Tuesday, September 2, 2014

Channeling Chanel



 “Women think of all colors except the absence of color. I have said that black has it all. White too. Their beauty is absolute. It is the perfect harmony.”

-Coco Chanel

 
A structured jacket works best with flowing pants. (Chanel was the first fashionable woman to wear trousers!)
 
Chanel: Runway - Paris Fashion Week Womenswear Spring / Summer 2013
Chanel loved black with pearls or little white collars and cuffs reminiscent of a French school girl's uniform. These from the 2013 Chanel runway collection.
 

Black and white striped duster worn over slender white jeans and a cropped white tee shirt. (This look could be pulled off by anyone using a man's striped shirt in place of the designer duster.)
 
 
 
From the 2014 Paris runways

Novidad

A must when wearing black and white: Bright red lips!

Chanel ballet flats: When you want to step out in style!
 








Two outstanding books about Chanel:
"Coco Chanel: The Legend and the Life", by Justine Picardie (2011). Comprehensive look at her life from abject poverty to the exalted rank of couture's High Priestess.
"Chanel: Collections and Creations" by Daniel Bott (2007). The House of Chanel opened its archives to Bott and the book contains photographs published nowhere else.






Sunday, August 31, 2014

BLOODANDCHAMPAGNE



What more could one ask? Light, simplicity, comfort. A welcome start to a new day.


One of my favorite blogs is Thomas Murphy's "BLOODANDCHAMPAGNE." Murphy scours blogs from around the world to post real rooms lived in by real people. Here are a few of his posts featuring black and white rooms....naturally.



A streamlined, contemporary dining room. Food and people are the only other 'ingredients' needed.





Here, the black and white square tiles on the floor play out the geometric theme of the rectangular windows, shutters and blank picture frame.




Another black and white tile floor, this one the main decorative feature in an otherwise spare and simple dining nook.



Another black and white tile floor, this one in small squares for a small space. The white subway tile back-splash plays out the tile theme.




The warmth of the wood floors enhances the white Arne Jacobson chairs and black Parsons-style dining table. All three are backdrops to the view from the balcony beyond.




A grand Parisian salon is even more beautiful left free of decorative embellishments. A chair for contemplating the city beyond and a few potted plants to bring a touch of the outdoors inside are all the elements needed.





Thomas Murphy's blog is a visual feast of contemporary style from around the world. Check it out!

www.bloodandchampagne.com


Japanese Ink Brush Painting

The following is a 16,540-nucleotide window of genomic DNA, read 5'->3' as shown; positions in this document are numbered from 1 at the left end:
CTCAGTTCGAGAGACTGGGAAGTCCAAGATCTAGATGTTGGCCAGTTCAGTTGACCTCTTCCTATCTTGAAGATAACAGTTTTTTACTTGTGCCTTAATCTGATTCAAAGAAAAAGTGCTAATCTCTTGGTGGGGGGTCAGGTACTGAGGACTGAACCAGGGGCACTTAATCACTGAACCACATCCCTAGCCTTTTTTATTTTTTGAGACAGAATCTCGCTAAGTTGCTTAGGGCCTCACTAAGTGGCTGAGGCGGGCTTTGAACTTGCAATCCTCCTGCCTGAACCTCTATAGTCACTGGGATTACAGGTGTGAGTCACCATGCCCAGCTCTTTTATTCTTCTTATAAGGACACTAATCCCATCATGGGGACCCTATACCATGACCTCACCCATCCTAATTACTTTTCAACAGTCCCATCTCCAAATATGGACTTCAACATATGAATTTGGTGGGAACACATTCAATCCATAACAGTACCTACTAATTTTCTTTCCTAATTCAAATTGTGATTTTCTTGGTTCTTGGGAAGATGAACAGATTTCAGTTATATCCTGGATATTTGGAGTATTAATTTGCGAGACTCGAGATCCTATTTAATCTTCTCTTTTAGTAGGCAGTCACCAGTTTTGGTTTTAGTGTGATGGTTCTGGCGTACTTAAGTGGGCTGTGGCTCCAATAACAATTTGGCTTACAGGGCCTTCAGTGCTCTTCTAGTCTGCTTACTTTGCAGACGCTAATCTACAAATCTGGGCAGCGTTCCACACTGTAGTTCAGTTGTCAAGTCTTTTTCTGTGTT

History of Sumi-e

The 2000 year-old art form of Japanese brush painting is spiritually rooted in Zen Buddhism. Sumi-e's earliest practitioners were highly disciplined monks trained in the art of concentration, clarity, and simplicity. These early Zen Masters dedicated themselves to the art form with spiritual intensity through long years of serious reflection and strict discipline. Respect for Sumi-e's demands shaped their aesthetic direction.

Japanese Early 19th century -The Metropolitan Museum of Art, NY
19th century Japanese Ink Brush Painting (Metropolitan Museum of Art)


Pair of cranes





Early 16th century ink brush landscape by Kangaku Shinso (Metropolitan Museum of Art)

Calligraphy 月 "moon" by Hiroyuki NAKAJIMA, Japan

Hiroyuki Naka-Jima, Japan

 

 

Japanese Ink Paintings from the Gitter-Yelen Collection at the Museum of Fine Arts, Boston
Japanese ink brush painting (The Fine Arts Museum of Boston)


painted daffodils by Sania Pell
Ink brush painting on cartridge paper by artist Sania Pell


For instructions and the history of Japanese ink brush painting, the best book by far is "Japanese Ink Painting: The Art of Sumi-e" by Naomi Okamoto (1996).



Saturday, August 30, 2014

Kintsugi: A Beautiful Second Life




adamchuck:

Kintsugi—the Japanese art of repairing broken pottery with a lacquer resin sprinkled with powered gold. The idea behind it is that the piece becomes more beautiful and valuable because it has been broken and has a history.


Kintsugi is the Japanese translation "to patch with gold". The technique is used to mend broken ceramic or china vessels and transform them into works of art. 



Japanese ceramic gold repair
mending pottery using gold or silver lacquer: Kintsugi

Various adhesives and epoxies are used to join the broken pieces together, then a thin line of metal is applied over the mend. While gold is the metal most often used, silver, brass, bronze or copper is also used. The metal application can be rubbed into a high gloss or left matte, depending on personal preference.



The essential point is that the "mend" or "patch" is meant to show. But more importantly, the application of a precious metal enhances the piece, emphasizing the fact that "broken and repaired" is worthy of admiration. This aesthetic relates to the idea of Wabi-Sabi...beauty in imperfect items.







 









One of the best Kintsugi repair and restoration studios in the U.S. is Lakeside Pottery out of Stamford, Connecticut.



Japanese-Vintage-Sake-Cup
Japanese sake cup



Friday, August 29, 2014

Black and Silver, a winning combo


Flame Game Dress - Black
Black halter dress (Nasty Gal)
 
Matte metal cuff bracelet (Fantasy Jewelry)

 
The All-Time Classic Black Sheath

  One shoulder sheath (Calvin Klein)



Black knit dress with sheer sleeves (Knitted Bliss)

Silver Color Collar Necklace
Sterling silver collar


 
Sterling silver bar necklace (Polyvore)


CH41
"Link" necklace in silver (Simon Sebbag Design)